I’m not indicting the talents of those selected as finalists: I’m sure they’re all as capable as anyone else selected by NBC to work with it over the years. My only question, though, is this: Why was it necessary to sell a load of goods about wanting to see what the rest of the country had to offer comedically when your selections came from the same sources you’ve used over the past several decades?
I would imagine anyone not affiliated with a comedy theater who entered this contest feels a bit like a Rooney Rule interviewee right about now. For those of you that don’t know, the Rooney Rule in professional football mandates that a minority candidate be interviewed for any open head coaching position in the league. Which sounds nice in theory, but, in practice, translates to a black guy who knows he isn’t getting the job being flown out to whatever team has to interview him to satisfy the rule, going through a completely cursory interview and then being flown home before they pick the white guy that the entire league knew they wanted to hire a week ago.
Why did NBC feel the need to Rooney Rule the comedic talent of this country? In order to compete in this contest, the average person would have had to devote giant swaths of their scant free time or even skip work to find the hours necessary to produce the contest-necessitated material. Not to mention filming said material would have required the rental of expensive film equipment as well as the hiring of individuals trained to use it. Then, after all of that, you’re looking at the purchasing of expensive video editing software or the rental of that equipment as well. I cannot reiterate what a time-and-money-consuming effort all of this is. Had I gone through all that only to learn I had no chance of winning to begin with, I would have been livid. The irony is that this would all make for a really funny sitcom episode, but, because I don’t have five years of Groundlings training under my belt, NBC would never let me write it for them.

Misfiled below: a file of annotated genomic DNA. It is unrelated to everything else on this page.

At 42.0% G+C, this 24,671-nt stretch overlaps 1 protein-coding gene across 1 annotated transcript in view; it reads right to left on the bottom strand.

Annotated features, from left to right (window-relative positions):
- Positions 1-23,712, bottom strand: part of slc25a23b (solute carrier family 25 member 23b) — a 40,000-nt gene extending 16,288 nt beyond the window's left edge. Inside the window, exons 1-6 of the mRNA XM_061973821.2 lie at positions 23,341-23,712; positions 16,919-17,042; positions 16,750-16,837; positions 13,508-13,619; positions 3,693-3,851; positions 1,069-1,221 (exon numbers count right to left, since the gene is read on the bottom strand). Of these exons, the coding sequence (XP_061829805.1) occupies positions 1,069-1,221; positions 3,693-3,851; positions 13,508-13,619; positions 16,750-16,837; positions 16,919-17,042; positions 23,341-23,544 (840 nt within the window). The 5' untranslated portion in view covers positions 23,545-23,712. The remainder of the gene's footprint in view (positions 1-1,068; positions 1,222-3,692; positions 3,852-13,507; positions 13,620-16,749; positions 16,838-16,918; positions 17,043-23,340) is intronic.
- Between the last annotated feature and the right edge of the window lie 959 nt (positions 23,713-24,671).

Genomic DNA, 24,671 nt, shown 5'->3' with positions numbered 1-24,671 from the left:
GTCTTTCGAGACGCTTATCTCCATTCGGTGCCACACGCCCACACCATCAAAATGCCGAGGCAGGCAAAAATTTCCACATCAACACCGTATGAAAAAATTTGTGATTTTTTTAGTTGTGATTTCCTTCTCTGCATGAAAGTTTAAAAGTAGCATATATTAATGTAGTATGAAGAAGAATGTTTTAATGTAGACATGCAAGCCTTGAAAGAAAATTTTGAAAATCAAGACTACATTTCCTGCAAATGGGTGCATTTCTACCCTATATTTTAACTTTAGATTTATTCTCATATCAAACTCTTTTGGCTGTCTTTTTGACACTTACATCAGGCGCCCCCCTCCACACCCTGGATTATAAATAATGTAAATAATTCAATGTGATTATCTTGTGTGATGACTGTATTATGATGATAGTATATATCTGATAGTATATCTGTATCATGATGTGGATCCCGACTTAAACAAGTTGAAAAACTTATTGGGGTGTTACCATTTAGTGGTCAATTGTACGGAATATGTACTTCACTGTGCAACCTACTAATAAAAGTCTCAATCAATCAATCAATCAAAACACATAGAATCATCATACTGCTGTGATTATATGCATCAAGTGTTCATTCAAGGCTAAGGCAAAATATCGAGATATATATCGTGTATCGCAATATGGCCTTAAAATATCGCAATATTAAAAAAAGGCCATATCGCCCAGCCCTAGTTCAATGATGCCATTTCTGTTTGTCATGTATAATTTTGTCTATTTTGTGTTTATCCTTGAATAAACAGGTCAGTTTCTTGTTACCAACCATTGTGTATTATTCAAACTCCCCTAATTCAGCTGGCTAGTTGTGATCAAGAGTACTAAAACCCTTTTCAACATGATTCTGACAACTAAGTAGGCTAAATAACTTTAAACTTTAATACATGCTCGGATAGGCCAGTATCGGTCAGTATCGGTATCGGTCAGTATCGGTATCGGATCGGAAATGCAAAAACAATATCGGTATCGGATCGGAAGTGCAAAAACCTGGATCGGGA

Think what NBC did was unfair? Tweet any of the fine comedic talent pictured here and let them know using the #NBCPlayground hashtag. And also shoot a Tweet to Jennifer Salke (@JSalke), the person in charge of this farce.